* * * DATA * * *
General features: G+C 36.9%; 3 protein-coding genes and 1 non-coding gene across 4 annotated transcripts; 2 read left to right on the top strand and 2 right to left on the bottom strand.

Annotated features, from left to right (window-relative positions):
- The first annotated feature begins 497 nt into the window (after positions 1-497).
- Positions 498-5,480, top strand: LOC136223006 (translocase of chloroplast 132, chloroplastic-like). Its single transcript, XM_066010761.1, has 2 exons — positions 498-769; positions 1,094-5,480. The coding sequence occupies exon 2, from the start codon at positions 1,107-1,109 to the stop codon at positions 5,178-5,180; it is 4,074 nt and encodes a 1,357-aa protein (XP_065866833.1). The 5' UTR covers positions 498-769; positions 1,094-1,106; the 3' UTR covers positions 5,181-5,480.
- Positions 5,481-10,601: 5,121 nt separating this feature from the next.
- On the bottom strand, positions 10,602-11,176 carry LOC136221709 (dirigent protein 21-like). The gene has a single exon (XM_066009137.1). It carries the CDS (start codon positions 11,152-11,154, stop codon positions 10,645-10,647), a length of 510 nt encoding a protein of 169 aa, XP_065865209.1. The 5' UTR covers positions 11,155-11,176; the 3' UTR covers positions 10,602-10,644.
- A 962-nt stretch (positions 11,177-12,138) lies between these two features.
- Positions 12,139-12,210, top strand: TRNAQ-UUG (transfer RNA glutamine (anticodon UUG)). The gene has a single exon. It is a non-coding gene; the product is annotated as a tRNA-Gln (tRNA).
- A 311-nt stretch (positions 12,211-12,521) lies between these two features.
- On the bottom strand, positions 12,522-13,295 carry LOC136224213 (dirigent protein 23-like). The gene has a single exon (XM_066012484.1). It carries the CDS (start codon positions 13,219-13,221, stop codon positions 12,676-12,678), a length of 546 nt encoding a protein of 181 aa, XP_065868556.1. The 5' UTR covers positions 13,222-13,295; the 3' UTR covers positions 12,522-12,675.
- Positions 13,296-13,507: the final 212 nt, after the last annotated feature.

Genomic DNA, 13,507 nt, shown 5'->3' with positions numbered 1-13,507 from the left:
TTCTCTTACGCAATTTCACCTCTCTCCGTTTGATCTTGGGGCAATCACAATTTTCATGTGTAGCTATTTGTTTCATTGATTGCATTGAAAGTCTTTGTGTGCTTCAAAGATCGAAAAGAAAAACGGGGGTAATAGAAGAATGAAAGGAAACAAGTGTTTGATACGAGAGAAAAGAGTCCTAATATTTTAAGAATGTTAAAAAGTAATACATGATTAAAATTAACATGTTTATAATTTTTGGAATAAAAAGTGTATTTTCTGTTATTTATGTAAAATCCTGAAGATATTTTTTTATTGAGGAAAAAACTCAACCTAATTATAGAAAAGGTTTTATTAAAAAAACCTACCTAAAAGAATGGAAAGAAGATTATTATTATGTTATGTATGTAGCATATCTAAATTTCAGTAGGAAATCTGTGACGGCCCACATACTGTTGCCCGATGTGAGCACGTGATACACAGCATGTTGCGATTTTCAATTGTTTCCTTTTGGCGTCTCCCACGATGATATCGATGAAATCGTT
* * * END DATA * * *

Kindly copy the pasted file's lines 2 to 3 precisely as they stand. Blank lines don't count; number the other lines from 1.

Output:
Annotated features, from left to right (window-relative positions):
- The first annotated feature begins 497 nt into the window (after positions 1-497).